We'll keep updating our list of blogs and hope you will let us know of blogs you recommend. We'll be pleased to check them out and share them with our readers.
Monday, March 15, 2010
We aren't talking about ways to protect the students. This has fortunately been a huge priority for many years and schools have drills for everything from fire to intruders in the building. But beyond the immediacy of the emergency, education still needs to continue and where there is a widespread disaster the stability of continuing in school can be helpful to students in ways that extend beyond the basics of education. Does your school have a plan for continuing operations if the school building is not available? Are records of all kinds available even if the building and the computers located inside it are not? Has your administration identified other locations (other schools -- public and private, local colleges, large office buildings, etc) that could be pressed into use for classroom space if necessary? Does your school or district have multiple ways of contacting families with the most up to date information -- email, local television stations, radio, and cell phones?
Of course, there are lots of things that schools and school districts have to deal with and as the sun comes up, power is restored, and the water dries up, it is easy to get caught up in the day to day business of education. Still, parents might want to remind their schools that planning for the proverbial rainy day isn't just good advice when talking about financial matters, but can be an important part of education as well.
Photo courtesy Dachalan
Friday, March 12, 2010
A fascinating study by Thomas Keller and Marcel Adam Just of Carnegie Mellon University's Center for Cognitive Brain Imaging that appears in the December 10, 2009 issue of the journal Neuron takes this kind of neuroimaging a step further, using the diffusion tensor imaging (DTI) process to look not just at discrete areas of the brain but at the crucial connections between such areas. This "white area" of the brain contains the pathways that make higher order thinking possible. As the authors note, "Although the basic computing power of the brain surely lies in individual neurons, it is only in their collective action, made possible by white matter connectivity, that enables the multi-centered large-scale brain networks that characterize thought."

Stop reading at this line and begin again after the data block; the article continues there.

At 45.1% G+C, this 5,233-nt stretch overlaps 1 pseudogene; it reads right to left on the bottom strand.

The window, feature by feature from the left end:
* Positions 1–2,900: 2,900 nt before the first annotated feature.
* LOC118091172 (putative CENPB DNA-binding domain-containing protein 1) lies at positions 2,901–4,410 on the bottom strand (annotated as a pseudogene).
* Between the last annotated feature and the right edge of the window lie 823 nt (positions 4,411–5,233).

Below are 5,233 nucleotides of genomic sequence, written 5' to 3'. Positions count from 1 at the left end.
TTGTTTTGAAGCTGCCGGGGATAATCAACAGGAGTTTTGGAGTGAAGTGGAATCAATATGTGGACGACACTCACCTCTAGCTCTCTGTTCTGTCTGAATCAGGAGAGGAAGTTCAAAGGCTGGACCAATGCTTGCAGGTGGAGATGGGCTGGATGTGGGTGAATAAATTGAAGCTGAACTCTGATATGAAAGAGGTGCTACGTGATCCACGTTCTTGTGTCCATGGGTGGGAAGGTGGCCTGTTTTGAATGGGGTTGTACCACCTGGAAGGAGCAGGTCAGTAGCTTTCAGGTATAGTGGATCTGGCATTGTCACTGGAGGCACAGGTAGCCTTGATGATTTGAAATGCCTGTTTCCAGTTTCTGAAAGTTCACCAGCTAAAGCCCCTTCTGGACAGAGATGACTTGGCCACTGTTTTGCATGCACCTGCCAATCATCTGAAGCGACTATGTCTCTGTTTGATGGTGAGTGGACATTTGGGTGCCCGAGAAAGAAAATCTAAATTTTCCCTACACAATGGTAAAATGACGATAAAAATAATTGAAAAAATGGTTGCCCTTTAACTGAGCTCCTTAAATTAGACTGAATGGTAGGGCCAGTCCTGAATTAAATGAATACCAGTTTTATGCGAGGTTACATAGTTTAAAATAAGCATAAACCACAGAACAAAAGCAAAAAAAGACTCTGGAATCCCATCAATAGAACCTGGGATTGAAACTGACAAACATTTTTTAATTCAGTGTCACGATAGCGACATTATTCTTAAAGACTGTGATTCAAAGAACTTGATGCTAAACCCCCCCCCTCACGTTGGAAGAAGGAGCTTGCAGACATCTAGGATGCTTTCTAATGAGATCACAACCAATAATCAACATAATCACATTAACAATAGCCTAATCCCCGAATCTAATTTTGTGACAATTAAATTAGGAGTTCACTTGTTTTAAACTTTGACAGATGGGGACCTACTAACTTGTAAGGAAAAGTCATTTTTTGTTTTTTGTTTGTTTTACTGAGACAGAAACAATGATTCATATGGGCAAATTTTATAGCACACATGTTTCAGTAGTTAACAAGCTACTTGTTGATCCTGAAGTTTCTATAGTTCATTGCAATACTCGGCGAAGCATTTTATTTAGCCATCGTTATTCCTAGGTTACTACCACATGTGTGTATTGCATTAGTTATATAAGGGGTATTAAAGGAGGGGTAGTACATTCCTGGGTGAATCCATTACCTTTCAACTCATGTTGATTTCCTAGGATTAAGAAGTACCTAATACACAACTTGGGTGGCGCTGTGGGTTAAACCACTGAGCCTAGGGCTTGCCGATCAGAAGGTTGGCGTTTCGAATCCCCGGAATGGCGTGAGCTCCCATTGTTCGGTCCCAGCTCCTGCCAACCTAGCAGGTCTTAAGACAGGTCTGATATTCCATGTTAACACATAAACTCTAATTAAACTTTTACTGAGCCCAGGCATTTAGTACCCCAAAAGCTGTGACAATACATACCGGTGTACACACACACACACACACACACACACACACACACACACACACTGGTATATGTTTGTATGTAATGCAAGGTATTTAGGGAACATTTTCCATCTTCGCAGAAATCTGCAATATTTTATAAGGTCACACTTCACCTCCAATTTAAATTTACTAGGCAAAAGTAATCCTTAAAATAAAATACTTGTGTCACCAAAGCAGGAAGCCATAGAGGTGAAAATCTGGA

The study involved three groups of eight to ten year olds. 35 poor readers received reading interventions. 12 poor readers did not receive any reading instruction beyond regular classroom lessons. And 25 good readers also received no specific interventions. The study demonstrated clear increases in connective matter only in the students receiving the interventions. The study authors raised the question of whether the increase in brain connections or the improvement in phonological decoding ability came first -- but suggest that it is also possible that such changes develop interactively, "as one might expect in a dynamic system such as the brain".
This is one more in a series of exciting scientific windows into the complexities of learning and the brain. By keeping abreast of the latest imaging techniques and what they can tell us about learning, we can better focus remediations and strategies to help all kinds of learners expand their skills.
Wednesday, March 10, 2010
- To oversee the implementation of federal and State laws and policy for students with disabilities;
- To provide general supervision and monitoring of all public and private schools serving New York State preschool and school-age students with disabilities;
- To establish a broad network of technical assistance centers and providers to work directly with parents and school districts to provide current information and high quality professional development and technical assistance to improve results for students with disabilities;
- To ensure a system of due process, including special education mediation and impartial hearings; and
- To meet with stakeholders through the Commissioner's Advisory Panel for Special Education Services.
There has been discontent in some circles with how VESID performs this part of its role, which has also been impacted by budget and related staffing issues that have impacted its ability to do its job. We have learned that there is now a proposal before the New York State Regents (who supervise all educational matters in the State) that "would include combining all P-12 education issues, including special education, under a new Regents P-12 Committee"which would replace VESID.